Healthy Seniors of Steele County
Aging Care Manager
500 Dunnell Dr, Owatonna, MN, 55060
Distance: 1033 Miles
Aging life care managers act as guides and advocates for older people and their families.
Also known as senior care managers or geriatric care managers, these experts help older adults live at home rather than in a facility. They can provide any of the following services, although this is not an exhaustive list:
* Assessment and monitoring
* Planning and problem-solving
* Match needs and services
* Assist families with care coordination
* Crisis intervention and updating levels of care as needs change
These professionals typically have a background in social work, psychology, nursing, or gerontology. They also have specific expertise in assessing, planning, and serving the needs of older adults.
Individual needs assessments determine and coordinate the resources needed to keep Steele County seniors healthy, safe and independent in their own homes.
The service team helps identify areas of daily life where support may be needed by:
* Suggesting trusted, affordable resources for chores, financial help, personal care, activities, transportation, medical or legal issues, and more
* Apply for government or other programs to help pay for services
* Locate housing alternatives such as assisted living, subsidized apartments or senior living communities
* Navigate life changes and help with planning for future needs
They can also assist with securing needed services and managing those services over the course of care.
- Living At Home / Block Nurse
- Private pay
Call for an assessment
Assessments are free
|Main - Service Office||(507) 774-7648|
This provider does not offer this service at other locations.
Other Services or resources
Taxonomy Terms Used: Clicking a taxonomy term from the list below launches a new search.
LH-6300.6550Personal Health Care Advocate Services Definition
Programs that help people navigate through the maze of doctors' offices, clinics, hospitals, outpatient centers, insurance and payment systems, patient-support organizations and other components of the health care system with the objective of supporting timely delivery of quality care and ensuring that patients, survivors and families are satisfied with their encounters with the health care system. Personal health care advocates are trained health care workers, often nurses, or volunteers familiar with the health care system who work independently of any health care institution. They help patients identify specialists, coordinate appointments with providers to assure timely delivery of diagnostic and treatment services, provide "cheat sheets" of questions, and lay out the choices patients have in plain English. They may also ensure that appropriate medical records are available at scheduled appointments, accompany patients to medical appointments, arrange language translation or interpretation services, facilitate financial support and help with paperwork, negotiate insurance claims, arrange transportation and/or child/elder care, provide access to clinical trials and facilitate linkages to follow-up services. Some programs contract with employers to serve as personal advocates for employees who are ill. Others work exclusively with individuals who have specific illnesses, e.g., cancer.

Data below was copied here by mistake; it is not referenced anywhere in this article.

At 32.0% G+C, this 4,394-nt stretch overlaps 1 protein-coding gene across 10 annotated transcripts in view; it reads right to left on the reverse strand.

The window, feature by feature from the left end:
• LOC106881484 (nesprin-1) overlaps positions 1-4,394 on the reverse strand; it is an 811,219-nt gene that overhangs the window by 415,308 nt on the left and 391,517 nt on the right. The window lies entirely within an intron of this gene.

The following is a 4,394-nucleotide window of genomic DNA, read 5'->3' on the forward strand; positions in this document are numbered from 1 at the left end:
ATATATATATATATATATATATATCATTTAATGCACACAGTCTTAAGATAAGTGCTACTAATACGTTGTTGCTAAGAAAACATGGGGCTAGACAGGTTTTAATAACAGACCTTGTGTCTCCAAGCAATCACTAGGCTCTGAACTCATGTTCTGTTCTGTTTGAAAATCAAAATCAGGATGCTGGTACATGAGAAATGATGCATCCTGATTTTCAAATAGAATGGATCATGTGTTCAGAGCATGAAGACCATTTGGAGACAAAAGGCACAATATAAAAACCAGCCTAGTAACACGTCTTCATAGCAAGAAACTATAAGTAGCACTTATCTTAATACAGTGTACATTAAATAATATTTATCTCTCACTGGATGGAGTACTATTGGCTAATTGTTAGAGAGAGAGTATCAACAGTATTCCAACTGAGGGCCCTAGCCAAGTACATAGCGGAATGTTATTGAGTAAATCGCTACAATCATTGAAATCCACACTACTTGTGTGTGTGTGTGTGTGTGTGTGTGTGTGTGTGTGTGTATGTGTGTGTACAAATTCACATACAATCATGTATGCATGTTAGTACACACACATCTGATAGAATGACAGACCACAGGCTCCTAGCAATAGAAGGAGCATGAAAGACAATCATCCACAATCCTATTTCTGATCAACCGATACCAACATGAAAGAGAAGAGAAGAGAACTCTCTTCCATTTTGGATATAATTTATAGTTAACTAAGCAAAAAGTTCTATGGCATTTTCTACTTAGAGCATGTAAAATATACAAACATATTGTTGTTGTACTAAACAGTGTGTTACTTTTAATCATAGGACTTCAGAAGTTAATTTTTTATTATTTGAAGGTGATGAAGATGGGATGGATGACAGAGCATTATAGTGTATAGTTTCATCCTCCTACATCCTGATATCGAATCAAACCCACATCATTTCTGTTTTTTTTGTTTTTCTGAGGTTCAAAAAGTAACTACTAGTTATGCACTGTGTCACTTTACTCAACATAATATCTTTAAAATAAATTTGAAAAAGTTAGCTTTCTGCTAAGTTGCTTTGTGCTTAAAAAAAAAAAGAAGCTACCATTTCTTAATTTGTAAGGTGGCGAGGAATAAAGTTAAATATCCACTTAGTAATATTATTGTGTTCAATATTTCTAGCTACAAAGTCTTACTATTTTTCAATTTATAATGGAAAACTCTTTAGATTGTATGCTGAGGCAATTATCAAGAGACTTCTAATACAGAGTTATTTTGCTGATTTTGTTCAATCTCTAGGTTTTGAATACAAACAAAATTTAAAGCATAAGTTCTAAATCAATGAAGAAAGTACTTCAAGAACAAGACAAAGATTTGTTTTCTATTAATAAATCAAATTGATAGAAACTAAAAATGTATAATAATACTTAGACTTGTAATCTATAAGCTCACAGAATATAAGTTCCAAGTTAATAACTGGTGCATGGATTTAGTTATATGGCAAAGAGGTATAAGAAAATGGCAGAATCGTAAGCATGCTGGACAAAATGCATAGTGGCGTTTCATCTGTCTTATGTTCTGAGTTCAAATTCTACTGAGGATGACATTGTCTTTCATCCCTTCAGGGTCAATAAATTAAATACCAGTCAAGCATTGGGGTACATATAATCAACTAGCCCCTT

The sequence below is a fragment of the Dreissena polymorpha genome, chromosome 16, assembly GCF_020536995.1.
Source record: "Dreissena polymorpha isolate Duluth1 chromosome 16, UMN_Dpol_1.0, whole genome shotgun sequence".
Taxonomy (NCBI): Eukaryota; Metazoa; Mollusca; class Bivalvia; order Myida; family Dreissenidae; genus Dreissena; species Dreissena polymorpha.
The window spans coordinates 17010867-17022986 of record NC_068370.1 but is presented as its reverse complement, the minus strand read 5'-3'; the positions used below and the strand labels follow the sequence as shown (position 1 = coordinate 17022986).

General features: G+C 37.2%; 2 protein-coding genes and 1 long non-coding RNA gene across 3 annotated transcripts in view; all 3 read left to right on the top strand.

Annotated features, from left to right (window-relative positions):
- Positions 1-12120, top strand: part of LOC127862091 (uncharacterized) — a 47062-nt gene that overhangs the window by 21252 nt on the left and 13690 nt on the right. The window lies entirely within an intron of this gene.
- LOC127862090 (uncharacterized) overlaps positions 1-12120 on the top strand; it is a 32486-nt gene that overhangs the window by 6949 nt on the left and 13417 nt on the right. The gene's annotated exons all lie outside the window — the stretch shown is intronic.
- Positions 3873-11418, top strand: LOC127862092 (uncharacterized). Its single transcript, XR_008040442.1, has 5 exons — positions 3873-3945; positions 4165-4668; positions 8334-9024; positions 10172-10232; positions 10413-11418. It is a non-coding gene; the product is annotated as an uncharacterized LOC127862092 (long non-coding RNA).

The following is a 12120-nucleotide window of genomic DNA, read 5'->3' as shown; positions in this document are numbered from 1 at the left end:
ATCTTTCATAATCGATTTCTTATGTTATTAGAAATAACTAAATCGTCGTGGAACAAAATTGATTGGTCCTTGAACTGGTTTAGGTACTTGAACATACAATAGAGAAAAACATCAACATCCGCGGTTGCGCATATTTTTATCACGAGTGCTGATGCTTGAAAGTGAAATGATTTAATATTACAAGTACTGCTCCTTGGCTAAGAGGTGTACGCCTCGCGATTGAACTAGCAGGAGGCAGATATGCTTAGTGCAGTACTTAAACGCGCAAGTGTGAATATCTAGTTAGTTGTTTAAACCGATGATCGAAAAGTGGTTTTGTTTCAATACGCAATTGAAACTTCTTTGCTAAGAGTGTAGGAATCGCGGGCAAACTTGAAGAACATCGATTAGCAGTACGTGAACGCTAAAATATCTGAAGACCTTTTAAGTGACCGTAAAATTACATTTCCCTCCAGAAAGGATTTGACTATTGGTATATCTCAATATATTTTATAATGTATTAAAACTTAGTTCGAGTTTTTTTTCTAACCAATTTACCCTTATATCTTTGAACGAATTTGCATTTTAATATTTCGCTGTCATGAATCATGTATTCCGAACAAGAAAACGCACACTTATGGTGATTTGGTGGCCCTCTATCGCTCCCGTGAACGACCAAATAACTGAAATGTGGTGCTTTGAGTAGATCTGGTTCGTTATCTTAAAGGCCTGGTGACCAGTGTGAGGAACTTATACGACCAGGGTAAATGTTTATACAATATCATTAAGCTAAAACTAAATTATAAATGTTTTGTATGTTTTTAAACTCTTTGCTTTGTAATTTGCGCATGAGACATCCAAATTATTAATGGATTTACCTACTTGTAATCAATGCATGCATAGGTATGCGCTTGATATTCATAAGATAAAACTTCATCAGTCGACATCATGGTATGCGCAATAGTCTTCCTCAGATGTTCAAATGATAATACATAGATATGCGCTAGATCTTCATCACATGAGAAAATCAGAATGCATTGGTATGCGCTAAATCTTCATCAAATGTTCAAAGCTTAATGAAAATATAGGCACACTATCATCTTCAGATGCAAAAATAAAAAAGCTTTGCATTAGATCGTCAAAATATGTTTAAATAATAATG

PH-1000Case/Care Management Definition
Programs that develop plans for the evaluation, treatment and/or care of individuals who, because of age, illness, disability or other difficulties, need assistance in planning and arranging for services; which assess the individual's needs; coordinate the delivery of needed services; ensure that services are obtained in accordance with the case plan; and follow up and monitor progress to ensure that services are having a beneficial impact on the individual. Case management is a collaborative process characterized by communication, advocacy and resource management to promote high quality, cost-effective interventions and outcomes.
TJ-3000.8000Specialized Information and Referral Definition
Programs that maintain information about community resources that are appropriate for a specific target group or human services sector (for example, youth programs or addiction services) and which link individuals who are in need of specialized services with appropriate resources and/or which provide information about community agencies and organizations that offer specialized services.
YD-3300Informal Caregivers Definition
Family members, friends, neighbors and others who assume responsibility for attending to the daily needs of individuals who are temporarily or permanently unable to care for themselves due to general frailty; illnesses, injuries or progressively debilitating conditions such as Alzheimer's disease or mental illness; or other incapacitating problems without compensation. Some, but not all, states have programs that help people pay for the caregiver of their choice, and in certain circumstances that can be a family member. Most of these programs have income and other eligibility requirements that the care recipient must meet, and strict rules often apply as to who can be paid for the caregiving. Benefits may also be available for veterans and their families through the Veteran's Administration.